Luminous: Maria Bengtsson in the title role
Luminous: Maria Bengtsson in the title role © Bernd Uhlig

Detlev Glanert’s Oceane is a deft and clever piece, a gentle homage to a literary luminary, and a reflection on the role of the outsider. Glanert’s eighth full-scale opera is a speculative completion of Theodor Fontane’s unfinished novella Oceane von Parceval, just in time for the writer’s 200th birthday celebrations.

Hans-Ulrich Treichel’s taut libretto tells the story of a shabby seaside hotel community that is rocked by the arrival of a beautiful woman. She is wealthy and mysterious, wild and compelling. Baron Martin von Dircksen falls in love with her, hotelier Madame Louise hopes for a loan, Pastor Baltzer denounces her as the source of all evil. The people are first intrigued by her, and later repulsed. A fisherman dies. The young doctor and his betrothed provide a carefree counterpoint. This cannot end well.

Robert Carsen’s staging sets the action on a slate-grey Baltic coastal promenade, with the sea as a restless projection dominating the set. His design team create a nostalgic 19th-century black-and-white aesthetic, Edward Gorey without the splatter. Glanert’s music also owes much to the 19th century, with the first act structured around the society dances — waltz, polka, galop — at a ball. All is tuneful and glib until Oceane enters, with a series of discords following a very awkward silence — the first of many. Glanert leaves us in do doubt about Oceane’s outsider status.

There is more than a little of Visconti’s Death in Venice about it, as well as a large dose of Britten’s Peter Grimes, and a few nods to Debussy’s La mer. Originality does not seem to be Glanert’s aim. His focus is far more on well-crafted vocal lines, superb orchestration, clear dramatic shape and descriptive sound-painting.

Oceane is the archetypal water-nymph, insufficiently amphibious to survive on land. Society rejects her, and her lover cannot save her. She chooses to depart, leaving only a “Dear John” letter. Like many of Fontane’s heroines, the character is based on his daughter. Fictional incest was all the rage in the 1800s.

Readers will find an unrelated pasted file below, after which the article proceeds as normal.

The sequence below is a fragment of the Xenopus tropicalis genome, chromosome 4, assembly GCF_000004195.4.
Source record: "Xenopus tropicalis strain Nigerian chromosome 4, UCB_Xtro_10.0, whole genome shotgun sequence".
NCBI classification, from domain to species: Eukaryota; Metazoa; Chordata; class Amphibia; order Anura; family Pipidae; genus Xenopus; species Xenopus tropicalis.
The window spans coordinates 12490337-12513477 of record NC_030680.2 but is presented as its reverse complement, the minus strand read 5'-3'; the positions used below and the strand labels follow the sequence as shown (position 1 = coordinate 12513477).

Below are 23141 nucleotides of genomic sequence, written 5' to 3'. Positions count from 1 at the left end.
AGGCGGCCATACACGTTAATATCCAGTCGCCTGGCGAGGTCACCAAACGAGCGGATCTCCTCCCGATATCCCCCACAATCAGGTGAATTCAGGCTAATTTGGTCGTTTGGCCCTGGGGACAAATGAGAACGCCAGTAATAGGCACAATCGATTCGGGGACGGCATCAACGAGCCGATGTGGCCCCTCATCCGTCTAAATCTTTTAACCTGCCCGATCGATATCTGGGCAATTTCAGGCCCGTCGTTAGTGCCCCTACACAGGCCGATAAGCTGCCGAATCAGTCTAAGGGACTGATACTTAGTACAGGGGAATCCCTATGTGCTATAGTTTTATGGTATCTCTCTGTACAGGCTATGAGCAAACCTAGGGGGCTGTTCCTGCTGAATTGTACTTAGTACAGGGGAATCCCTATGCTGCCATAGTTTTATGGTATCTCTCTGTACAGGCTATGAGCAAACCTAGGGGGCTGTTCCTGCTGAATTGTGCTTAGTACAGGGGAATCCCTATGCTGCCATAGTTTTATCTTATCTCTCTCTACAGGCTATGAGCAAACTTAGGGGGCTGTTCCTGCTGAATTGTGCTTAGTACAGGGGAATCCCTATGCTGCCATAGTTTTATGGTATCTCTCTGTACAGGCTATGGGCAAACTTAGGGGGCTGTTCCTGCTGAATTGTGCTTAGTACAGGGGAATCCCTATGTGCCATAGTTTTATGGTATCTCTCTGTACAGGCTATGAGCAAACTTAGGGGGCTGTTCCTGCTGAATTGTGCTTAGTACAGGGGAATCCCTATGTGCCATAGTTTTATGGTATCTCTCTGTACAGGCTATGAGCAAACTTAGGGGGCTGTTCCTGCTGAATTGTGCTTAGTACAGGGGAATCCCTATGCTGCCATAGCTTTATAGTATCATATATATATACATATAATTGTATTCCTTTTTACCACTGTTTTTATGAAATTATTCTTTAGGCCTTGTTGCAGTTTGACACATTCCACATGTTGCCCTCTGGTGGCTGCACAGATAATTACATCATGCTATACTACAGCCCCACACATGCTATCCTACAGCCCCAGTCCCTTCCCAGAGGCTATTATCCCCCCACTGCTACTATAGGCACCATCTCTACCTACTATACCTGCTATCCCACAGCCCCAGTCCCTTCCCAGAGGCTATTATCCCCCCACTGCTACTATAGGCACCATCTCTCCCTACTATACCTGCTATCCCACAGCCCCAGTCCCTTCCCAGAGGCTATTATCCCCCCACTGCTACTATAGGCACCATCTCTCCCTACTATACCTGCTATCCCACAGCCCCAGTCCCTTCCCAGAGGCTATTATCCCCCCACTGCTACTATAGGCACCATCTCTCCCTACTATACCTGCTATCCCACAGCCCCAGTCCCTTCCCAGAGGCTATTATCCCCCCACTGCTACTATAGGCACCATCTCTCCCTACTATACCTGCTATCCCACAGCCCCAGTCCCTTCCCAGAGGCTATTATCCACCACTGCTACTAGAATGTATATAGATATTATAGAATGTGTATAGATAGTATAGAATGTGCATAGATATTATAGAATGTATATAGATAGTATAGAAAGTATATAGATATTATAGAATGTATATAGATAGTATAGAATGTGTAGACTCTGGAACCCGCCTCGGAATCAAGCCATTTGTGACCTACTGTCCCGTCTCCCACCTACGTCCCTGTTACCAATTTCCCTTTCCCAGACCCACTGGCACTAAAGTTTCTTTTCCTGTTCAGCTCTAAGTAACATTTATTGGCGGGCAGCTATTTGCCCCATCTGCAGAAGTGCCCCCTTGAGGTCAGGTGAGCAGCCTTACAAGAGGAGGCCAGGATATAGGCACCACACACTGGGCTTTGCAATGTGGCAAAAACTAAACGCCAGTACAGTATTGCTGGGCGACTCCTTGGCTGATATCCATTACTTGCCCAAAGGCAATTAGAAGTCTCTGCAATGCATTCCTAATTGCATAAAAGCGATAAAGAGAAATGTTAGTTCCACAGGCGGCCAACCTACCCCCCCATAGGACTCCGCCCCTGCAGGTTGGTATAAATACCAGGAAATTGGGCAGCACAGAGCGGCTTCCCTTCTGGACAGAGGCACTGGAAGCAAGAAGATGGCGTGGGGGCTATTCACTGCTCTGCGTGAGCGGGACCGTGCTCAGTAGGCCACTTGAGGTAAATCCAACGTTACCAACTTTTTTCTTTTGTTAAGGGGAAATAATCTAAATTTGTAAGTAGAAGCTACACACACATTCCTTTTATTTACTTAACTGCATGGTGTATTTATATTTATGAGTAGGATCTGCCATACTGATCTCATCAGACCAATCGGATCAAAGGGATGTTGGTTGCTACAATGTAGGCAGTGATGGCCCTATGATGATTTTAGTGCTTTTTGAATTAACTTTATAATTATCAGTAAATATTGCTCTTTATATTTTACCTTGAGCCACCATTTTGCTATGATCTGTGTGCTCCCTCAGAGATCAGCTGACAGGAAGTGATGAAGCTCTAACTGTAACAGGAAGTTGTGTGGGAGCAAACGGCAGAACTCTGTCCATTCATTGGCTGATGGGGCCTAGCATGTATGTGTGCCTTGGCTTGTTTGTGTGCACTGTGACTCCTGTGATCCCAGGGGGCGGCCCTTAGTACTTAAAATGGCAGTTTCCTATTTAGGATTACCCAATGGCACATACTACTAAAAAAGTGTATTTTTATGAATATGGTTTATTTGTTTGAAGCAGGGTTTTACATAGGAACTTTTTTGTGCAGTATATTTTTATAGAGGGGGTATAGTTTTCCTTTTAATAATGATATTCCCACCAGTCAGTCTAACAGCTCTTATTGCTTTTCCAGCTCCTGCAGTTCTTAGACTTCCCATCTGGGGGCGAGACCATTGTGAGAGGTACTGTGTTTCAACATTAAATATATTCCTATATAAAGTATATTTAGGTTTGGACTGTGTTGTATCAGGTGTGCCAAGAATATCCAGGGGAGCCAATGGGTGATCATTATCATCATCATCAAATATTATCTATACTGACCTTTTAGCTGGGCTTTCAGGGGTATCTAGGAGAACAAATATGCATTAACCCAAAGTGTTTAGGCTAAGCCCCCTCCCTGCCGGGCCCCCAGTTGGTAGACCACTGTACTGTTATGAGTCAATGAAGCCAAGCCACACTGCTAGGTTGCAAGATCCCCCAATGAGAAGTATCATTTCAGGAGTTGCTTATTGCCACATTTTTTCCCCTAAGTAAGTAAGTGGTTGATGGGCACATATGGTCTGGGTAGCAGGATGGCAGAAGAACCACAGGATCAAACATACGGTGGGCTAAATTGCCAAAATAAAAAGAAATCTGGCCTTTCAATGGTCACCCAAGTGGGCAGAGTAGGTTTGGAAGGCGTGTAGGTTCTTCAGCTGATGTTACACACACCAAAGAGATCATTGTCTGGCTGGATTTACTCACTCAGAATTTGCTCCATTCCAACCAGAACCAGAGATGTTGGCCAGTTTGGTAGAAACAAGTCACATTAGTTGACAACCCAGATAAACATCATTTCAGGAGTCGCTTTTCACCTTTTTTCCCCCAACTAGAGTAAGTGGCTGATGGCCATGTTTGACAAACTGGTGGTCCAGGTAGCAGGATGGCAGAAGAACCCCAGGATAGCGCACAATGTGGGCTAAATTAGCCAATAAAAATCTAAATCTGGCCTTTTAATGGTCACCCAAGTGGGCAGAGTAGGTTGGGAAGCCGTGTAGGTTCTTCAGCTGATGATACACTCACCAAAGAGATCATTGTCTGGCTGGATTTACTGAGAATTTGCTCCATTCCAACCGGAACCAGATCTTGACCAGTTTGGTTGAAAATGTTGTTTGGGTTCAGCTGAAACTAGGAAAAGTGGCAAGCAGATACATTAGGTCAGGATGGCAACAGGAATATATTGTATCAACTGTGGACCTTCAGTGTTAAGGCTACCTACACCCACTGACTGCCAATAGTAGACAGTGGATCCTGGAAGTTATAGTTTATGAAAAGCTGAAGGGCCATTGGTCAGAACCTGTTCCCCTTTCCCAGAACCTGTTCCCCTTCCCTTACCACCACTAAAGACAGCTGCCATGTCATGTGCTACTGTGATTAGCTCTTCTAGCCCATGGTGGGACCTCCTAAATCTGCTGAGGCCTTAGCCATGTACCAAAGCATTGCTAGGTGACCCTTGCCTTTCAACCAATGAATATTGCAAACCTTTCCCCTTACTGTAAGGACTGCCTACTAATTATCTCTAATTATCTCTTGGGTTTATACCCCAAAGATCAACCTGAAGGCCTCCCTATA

Nikolai Schukoff and Maria Bengtsson
Nikolai Schukoff and Maria Bengtsson © Bernd Uhlig

At just two hours including interval, Oceane makes a quick, painless and engaging evening. The Deutsche Oper has clearly lavished resources on the production, and it looks and sounds gorgeous. Carsen moves his figures with clarity and elegance, conductor Donald Runnicles’ mellow romanticism is leavened with malicious foreboding. The cast is first-rate, from Maria Bengtsson’s luminous account of the title role to Nicole Haslett’s effervescently air-headed Kristina. Nikolai Schukoff makes an impulsive, headstrong Martin, Christoph Pohl’s Dr Felgentreu is endearingly warm and direct, Albert Pesendorfer’s Pastor Baltzer threatens darkly, while Doris Soffel brings a fraught poise to the part of Madame Louise.

Apart from the availability of funding for Fontane’s anniversary, why do we need an opera on this story today? Glanert sees his work as a timely parable on xenophobia, but the notion remains hidden in the programme notes; experienced live, it remains a backward-looking period drama, beautifully made, deeply conservative.


To May 24,

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